What is the discovery technique?
Grammar can either be taught explicitly or implicitly. When we talk about an explicit approach to grammar we are talking about stating directly, usually at the beginning of a particular activity, what the grammar is. For example, “Today we are looking at the third conditional.” On the other hand an implicit approach to grammar is one where the students are ‘led’ to the grammar through a series of steps – this is what is meant by the ‘discovery technique’. In other words, the ‘discovery technique’ aims to lead students towards a generalised grammar rule or pattern.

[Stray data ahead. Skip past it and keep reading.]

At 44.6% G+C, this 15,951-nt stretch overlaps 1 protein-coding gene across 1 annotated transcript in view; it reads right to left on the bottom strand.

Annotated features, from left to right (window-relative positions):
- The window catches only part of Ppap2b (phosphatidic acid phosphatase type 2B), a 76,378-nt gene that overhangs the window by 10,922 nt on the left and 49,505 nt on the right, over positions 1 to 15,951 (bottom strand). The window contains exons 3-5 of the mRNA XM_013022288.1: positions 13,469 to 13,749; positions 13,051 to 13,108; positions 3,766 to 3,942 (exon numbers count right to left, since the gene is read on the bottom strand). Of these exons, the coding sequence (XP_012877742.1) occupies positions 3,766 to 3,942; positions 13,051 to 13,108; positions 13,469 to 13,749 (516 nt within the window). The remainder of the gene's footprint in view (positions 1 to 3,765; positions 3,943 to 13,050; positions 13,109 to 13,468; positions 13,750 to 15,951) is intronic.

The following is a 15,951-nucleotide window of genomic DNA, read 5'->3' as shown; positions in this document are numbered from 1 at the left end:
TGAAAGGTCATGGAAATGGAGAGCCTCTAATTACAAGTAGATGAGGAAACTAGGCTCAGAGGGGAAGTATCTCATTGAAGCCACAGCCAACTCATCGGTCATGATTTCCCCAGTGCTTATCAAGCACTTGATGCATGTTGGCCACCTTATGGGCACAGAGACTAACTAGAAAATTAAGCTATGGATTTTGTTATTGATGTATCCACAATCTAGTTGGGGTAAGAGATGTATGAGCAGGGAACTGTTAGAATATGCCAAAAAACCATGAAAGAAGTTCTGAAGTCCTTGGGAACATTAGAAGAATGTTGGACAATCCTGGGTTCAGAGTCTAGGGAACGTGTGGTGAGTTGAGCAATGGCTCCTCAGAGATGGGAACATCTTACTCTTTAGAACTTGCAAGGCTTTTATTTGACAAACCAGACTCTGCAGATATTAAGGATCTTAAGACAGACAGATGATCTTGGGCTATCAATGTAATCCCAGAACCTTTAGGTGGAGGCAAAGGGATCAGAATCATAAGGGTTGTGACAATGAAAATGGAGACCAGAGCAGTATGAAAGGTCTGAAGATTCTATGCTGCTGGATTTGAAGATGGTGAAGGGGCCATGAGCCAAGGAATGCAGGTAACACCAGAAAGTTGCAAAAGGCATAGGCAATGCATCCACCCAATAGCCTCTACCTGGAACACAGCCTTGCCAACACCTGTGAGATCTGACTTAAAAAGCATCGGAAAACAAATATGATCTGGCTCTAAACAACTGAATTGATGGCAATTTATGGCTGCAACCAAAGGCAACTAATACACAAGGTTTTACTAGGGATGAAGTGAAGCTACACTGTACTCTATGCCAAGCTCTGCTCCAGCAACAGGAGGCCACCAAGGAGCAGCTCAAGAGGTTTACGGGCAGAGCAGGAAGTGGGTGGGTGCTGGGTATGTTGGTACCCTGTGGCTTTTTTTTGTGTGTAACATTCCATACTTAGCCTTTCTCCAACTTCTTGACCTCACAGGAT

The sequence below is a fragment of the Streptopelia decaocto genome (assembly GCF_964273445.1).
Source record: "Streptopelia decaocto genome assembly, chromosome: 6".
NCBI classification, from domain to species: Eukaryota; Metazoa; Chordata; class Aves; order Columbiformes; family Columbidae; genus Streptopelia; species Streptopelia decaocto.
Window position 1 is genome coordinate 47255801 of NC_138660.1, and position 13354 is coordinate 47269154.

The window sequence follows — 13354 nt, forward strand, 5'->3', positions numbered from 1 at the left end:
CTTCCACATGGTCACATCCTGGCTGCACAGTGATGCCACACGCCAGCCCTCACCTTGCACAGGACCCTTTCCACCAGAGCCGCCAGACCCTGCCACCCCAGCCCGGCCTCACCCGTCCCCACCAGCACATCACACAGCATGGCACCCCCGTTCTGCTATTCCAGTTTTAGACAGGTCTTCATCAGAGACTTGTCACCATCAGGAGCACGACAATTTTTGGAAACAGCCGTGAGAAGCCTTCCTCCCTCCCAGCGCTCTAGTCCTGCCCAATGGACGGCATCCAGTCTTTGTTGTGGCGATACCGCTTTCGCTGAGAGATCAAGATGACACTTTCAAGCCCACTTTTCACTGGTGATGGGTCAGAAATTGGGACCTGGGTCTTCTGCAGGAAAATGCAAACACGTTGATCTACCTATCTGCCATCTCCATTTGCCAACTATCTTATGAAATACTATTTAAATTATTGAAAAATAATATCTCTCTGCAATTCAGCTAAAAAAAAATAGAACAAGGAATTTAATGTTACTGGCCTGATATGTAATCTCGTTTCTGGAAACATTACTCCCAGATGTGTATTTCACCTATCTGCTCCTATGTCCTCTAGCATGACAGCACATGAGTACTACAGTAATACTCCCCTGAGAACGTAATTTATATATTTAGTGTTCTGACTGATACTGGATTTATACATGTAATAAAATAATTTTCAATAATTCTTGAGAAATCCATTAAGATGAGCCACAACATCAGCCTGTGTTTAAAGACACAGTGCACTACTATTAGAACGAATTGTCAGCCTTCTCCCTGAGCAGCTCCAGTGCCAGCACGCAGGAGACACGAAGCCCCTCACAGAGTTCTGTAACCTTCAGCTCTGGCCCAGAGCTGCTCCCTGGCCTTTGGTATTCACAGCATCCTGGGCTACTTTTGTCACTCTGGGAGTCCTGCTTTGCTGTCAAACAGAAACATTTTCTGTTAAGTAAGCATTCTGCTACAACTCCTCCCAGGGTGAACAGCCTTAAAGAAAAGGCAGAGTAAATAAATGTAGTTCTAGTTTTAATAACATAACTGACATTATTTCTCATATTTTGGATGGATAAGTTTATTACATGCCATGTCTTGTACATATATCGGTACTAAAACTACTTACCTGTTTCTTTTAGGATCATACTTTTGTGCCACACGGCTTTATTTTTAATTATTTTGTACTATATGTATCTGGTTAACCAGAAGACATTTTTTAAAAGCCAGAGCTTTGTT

Isn’t that the same as task-based learning?
No. Certainly task based learning is one form of ‘discovery technique’ but not the only way. In task-based learning the focus is on carrying out communicative tasks without specific focus on form. However, it is possible in the ‘discovery technique’ to be predominantly concerned with the form. The idea is that students will ‘discover’ the grammar through a series of steps (these might be tasks, language awareness activities, pictures, questions etc) and will deduce both the form and the meaning from the context(s). (more…)